The impact of tax refund delays on farmers

Nothing in the relevant acts compels the revenue authorities to effect refund or rebate payments within a given time period.

Peter O’Halloran - Tax advice

A KwaZulu-Natal Midlands farmer contacted me recently, complaining that he was experiencing endless problems in getting SARS to reimburse him R2,6 million in tax rebates.

He assured me he had all the necessary documents and records in place (a professional tax consultancy handles his tax returns), and said SARS had repeatedly found fault with the smallest issues – which then resulted in the whole tax evaluation process starting again.

Meanwhile, the farming business had included the tax reimbursement in its operational budget, while SARS still required him to submit tax returns for the next reporting season.

From personal experience, I can attest he is not the only farmer experiencing these problems with SARS.

It seems that in cases where farmers are behind in their paperwork, they are liable for interest and penalties and, in the case of diesel refunds, clawbacks. However, where the delays are down to SARS, the picture is far rosier – no penalties and generous terms for interest rates and repayment time periods.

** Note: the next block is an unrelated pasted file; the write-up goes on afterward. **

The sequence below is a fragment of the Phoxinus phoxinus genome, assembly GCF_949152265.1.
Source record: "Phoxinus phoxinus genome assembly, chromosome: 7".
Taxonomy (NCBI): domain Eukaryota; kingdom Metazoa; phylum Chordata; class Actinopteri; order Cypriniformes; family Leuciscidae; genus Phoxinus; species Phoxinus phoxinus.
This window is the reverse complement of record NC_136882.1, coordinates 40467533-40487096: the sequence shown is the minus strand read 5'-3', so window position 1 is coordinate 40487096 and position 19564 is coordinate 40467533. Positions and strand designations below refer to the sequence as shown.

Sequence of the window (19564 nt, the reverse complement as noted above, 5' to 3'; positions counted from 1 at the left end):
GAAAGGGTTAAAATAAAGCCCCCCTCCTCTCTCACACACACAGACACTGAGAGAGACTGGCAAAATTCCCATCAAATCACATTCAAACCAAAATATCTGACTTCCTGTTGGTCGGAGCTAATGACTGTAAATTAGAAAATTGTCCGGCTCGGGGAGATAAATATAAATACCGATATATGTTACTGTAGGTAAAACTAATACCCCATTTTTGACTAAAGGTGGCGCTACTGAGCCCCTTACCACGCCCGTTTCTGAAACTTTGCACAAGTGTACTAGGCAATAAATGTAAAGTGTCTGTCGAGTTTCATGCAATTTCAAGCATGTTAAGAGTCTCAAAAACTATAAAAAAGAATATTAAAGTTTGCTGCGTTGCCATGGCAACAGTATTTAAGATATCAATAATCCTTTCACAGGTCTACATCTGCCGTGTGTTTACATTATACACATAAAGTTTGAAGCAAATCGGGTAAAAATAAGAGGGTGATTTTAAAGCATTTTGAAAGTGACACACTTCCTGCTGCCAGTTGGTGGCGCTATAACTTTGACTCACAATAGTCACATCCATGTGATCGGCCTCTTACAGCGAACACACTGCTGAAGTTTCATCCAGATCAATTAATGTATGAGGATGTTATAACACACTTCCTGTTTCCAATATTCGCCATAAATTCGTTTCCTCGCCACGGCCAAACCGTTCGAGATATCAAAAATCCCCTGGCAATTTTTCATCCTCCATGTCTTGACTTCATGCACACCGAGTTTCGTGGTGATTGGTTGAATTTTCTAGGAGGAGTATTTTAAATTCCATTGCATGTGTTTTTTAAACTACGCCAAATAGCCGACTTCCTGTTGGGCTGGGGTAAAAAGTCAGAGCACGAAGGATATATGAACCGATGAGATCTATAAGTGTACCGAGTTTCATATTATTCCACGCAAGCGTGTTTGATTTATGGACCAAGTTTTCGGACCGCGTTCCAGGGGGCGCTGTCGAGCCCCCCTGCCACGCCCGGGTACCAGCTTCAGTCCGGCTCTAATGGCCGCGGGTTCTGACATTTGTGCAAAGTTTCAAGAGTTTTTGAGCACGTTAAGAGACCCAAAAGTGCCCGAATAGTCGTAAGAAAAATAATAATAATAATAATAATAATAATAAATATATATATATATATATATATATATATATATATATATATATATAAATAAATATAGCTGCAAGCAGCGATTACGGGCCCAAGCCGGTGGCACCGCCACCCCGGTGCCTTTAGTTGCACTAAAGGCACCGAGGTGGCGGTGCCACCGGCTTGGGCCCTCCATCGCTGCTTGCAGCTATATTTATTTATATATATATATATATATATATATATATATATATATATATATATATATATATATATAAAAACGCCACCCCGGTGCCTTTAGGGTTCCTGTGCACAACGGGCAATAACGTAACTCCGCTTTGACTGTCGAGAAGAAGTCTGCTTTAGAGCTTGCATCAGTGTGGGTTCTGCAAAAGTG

In seeking to try and compel SARS to prioritise reimbursement to your farming business, it is also important to remember the institution is admin-driven. It produces nothing. Its sole business is revenue collection, and its delays are less costly to itself than for people whose occupations are self-funded and product-driven.

It produces nothing.

Its sole business is revenue collection, and its delays are less costly to itself than for people whose occupations are self-funded and product-driven.

I don’t think I’m alone in finding this one-sided and unfair, and it’s something I’ll discuss at a later stage.

For now, what solutions are available to farmers desperately awaiting their rebate and/or VAT reimbursement, among others?

Nothing in the VAT, income tax, or (in the case of diesel rebates) customs and excise acts, compels the revenue authorities to effect refund or rebate payments within a given time period.

You may expect the Tax Administration Act to remedy this defect, but it does not. There is no statute that directly prescribes the time period in which the revenue authority should refund a taxpayer any capital amount due.

The SARS Charter states that refunds will be processed within 21 days in respect of VAT and 30 days from date of assessment in the case of income tax. Clearly this is not happening.

So, if there are no statutory provisions for timeous refunds, can a farmer resort to common law for a remedy?

I will discuss this at length next time.